Hannah Arendt in Jerusalem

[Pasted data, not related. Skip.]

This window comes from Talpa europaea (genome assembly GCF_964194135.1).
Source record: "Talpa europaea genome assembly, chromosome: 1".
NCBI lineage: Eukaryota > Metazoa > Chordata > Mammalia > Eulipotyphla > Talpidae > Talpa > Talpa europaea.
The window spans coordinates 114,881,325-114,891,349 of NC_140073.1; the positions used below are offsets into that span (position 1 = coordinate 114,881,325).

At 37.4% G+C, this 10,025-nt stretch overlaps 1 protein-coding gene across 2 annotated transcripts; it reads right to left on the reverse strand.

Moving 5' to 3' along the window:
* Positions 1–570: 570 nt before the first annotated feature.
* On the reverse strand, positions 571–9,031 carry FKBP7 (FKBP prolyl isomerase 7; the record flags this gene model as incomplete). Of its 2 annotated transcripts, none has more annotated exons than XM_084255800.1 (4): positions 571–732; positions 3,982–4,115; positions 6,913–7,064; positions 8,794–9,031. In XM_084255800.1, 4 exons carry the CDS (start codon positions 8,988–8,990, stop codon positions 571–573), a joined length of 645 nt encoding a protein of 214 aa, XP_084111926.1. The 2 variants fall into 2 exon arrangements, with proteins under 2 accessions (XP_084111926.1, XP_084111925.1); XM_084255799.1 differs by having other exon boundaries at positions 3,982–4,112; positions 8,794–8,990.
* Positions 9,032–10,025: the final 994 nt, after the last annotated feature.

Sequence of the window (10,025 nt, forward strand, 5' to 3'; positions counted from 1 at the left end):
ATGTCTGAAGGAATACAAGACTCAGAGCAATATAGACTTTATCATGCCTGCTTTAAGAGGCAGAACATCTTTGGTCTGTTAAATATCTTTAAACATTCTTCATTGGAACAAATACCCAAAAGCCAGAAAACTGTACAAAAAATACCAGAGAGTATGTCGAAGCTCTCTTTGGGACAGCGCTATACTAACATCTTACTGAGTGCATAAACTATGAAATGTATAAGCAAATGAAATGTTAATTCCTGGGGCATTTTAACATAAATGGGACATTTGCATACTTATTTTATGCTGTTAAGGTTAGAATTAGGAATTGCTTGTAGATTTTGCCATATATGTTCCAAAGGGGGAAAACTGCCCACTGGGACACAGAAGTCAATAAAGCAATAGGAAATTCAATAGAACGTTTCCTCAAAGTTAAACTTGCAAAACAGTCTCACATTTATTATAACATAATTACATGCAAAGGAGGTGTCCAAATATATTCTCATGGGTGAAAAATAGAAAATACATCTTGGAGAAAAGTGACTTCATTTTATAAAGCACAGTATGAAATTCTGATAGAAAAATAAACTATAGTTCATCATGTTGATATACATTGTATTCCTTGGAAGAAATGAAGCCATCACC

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For many years Hannah Arendt (1906–1975) has been the object of intense debate. After her bitter critiques of Zionism, which seemed to nullify her early involvement with that movement, and her extremely controversial Eichmann in Jerusalem (1963), Arendt became virtually a taboo figure in Israeli and Jewish circles. Challenging the “curse” of her own title, Hannah Arendt in Jerusalem carries the scholarly investigation of this much-discussed writer to the very place where her ideas have been most conspicuously ignored. Sometimes sympathetically, sometimes critically, these distinguished contributors reexamine crucial aspects of Arendt’s life and thought: her complex identity as a German Jew; her commitment to and critique of Zionism and the state of Israel; her works on “totalitarianism,” Nazism, and the Eichmann trial; her relationship to key twentieth-century intellectuals; her intimate and tense connections to German culture; and her reworkings of political thought and philosophy in the light of the experience of the twentieth century.